Date: 16th March 2014 at 11:44am
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A club`s greatest XI is a subject open for debate for all of eternity. With this being my last weekend as Editor at Vital Watford before joining the print journalism business, it seemed like a fun way to bring an end to eight wonderful years with the site.

The only criteria was that these must be players that our columnists have seen play in their lifetime; formations and justification were entirely at the author`s discretion. It certainly made for some interesting selections from our panel. Nick`s XI is first?

Nick Chainey (@NLFG):

It`s never easy putting together a best or favourite XI (or 18)

I`ve been a regular at the Vic for nearly twenty years, and frankly, if you asked me for this team tomorrow, it would probably be different.

I`ve decided to go for our current favourite wing backs as a formation, but if I was going for 4-4-2 it`d probably be a different team entirely.

But here goes any way?..

Goalkeeper: Ben Foster. Whilst Alec Chamberlain`s longevity and consistency would recommend him, Foster`s imperious performances in the Premier League in particular mean I can`t look past the big United loanee. His growth from a young man slightly unsure of himself into an England goalkeeper was ridiculously impressive. Also gains plus points for still looking out for our results.

Centre back (right): Lloyd Doyley. I don`t think it needs much explaining. Yes, he may look ungainly on the ball but I don`t think we`ve had many players in the last 20 years with such a ferocious dedication to defending as an art form. Rarely done for pace, never, ever gives up. A legend.

Centre-back (central): Danny Shittu. Just immense. Not perfect by any means, but I don`t think I`ve ever enjoyed a centre back bringing the ball out of defence as much as big Dan. The regular sight of centre forwards bouncing off of him was a thing of wonder.

Centre-back (left):Marco Cassetti. Just sheer class. Makes the occasional mistake, but is calmness on the ball and reading of the game is an absolute wonder.

Right wing-back: Ikechi Anya. Like Foster, a player who`s grown and grown in a Watford shirt. From looking like little more than a speed merchant to one of the key players in the team, he also has one of the best first touches I`ve ever seen.

Left wing-back: Danny Pudil. The left side of defence isn`t an area we`ve always been blessed with. I`m more than open to arguments about Peter Kennedy, Paul Robinson and Andrew Taylor, but for me, Pudil is the best of the bunch. His almost baffling love of the town also earns him points, here.

Defensive midfield: Richard Johnson. This was a massively tough call between The Captain, John Eustace and our favourite Aussie Richard Johnson. Jonno gets the nod, just, because of his ridiculous ability to hit thunderbastards. His first goal away at Bristol City in our 4-1 win in 1998 is in my top ten all time goals.

Attacking midfield: Almen Abdi. I don`t think this necessarily needs any real explaining. Arguably the single classiest footballer I`ve ever seen in a Watford shirt.

Attacking midfield: Micah Hyde. Classy, and his ability to pick a pass was still evident in his twilight years at Barnet as he controlled the game without leaving the centre of the pitch.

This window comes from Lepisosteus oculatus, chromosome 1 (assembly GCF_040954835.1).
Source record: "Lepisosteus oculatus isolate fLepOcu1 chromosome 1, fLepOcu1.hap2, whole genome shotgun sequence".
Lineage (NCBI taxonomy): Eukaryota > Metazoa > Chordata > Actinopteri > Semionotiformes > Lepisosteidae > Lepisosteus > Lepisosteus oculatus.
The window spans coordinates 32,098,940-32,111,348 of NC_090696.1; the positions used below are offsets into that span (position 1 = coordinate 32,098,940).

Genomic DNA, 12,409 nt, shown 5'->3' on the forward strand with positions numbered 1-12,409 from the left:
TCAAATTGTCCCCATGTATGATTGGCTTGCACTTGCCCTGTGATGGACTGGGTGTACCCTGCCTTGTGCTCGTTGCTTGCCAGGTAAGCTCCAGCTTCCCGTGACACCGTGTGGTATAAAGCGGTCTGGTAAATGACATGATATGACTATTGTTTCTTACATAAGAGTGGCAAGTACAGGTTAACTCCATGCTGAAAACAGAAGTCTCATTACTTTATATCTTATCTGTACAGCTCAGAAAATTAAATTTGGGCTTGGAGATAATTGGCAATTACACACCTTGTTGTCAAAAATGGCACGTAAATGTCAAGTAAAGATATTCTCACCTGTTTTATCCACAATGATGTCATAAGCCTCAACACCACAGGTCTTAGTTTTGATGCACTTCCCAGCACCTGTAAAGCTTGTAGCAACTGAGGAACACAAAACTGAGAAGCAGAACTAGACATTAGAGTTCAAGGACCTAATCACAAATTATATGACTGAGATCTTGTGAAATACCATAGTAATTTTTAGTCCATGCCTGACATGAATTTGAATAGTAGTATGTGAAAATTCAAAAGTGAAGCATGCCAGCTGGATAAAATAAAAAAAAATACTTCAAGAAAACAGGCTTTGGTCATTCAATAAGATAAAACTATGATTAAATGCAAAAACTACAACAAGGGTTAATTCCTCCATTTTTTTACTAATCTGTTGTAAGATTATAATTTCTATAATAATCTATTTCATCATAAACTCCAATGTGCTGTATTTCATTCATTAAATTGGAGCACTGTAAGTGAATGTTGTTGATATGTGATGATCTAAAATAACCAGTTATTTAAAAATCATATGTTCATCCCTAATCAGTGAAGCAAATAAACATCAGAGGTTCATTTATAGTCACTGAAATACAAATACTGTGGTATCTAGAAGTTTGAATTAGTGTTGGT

Strikers: Troy Deeney & Danny Graham. The two centre forward spots had a list as long as my arm of people who could play there. Tommy Smith. Tommy Mooney. Matej Vydra. Heidar Helguson. Marlon King. I plumped for Deeney because of his exploits last year, and the way he turned himself round post jail. Danny Graham? Because he was wonderful. His ability to score from absolutely anywhere as his confidence increased was terrific.

Team: Foster; Doyley, Shittu, Cassetti; Anya, Abdi, Johnson, Hyde, Pudil; Deeney & Graham.

Chris Gilbert-Anderson (@Chris_G_):

So, it`s early on Saturday before the Barnsley game and the boss has asked me to give my best Watford FC XI in my lifetime. So here goes…

Goalkeeper: Ben Foster has and always will be one of my favourite goalkeepers and I`m glad I got to see him play here. Despite the mistakes ALL goalkeepers make, this guy just gets on with the job he has to do. I`m not sure I`ve seen anyone play in a Watford FC shirt that has the same reactions as him. If the time was right, I`d love him to come back.

Right-back: For me, there is no question of who goes down in this position first, the name, Lloyd Doyley. There are a few people that will argue with this choice but this guy has taken everything the world of Watford has thrown at him. Whilst not the most comfortable on the ball I still think Doyley is one of the best man to man defenders in the league today.

Centre-back: Jay DeMerit. DeMerit came to Watford as an unknown diamond in the rough. There was a lot of work to be done with this guy but in the end he came through as very composed defender. There was a passion and love for the club that was on show every game.

Centre-back: Next to Jay in the centre is Adrian Mariappa. “Mapps” was a calm and composed defender and had experience that definitely outweighed his age whilst he was here. His organisational skills, communication and calmness would be a welcome addition to any defence.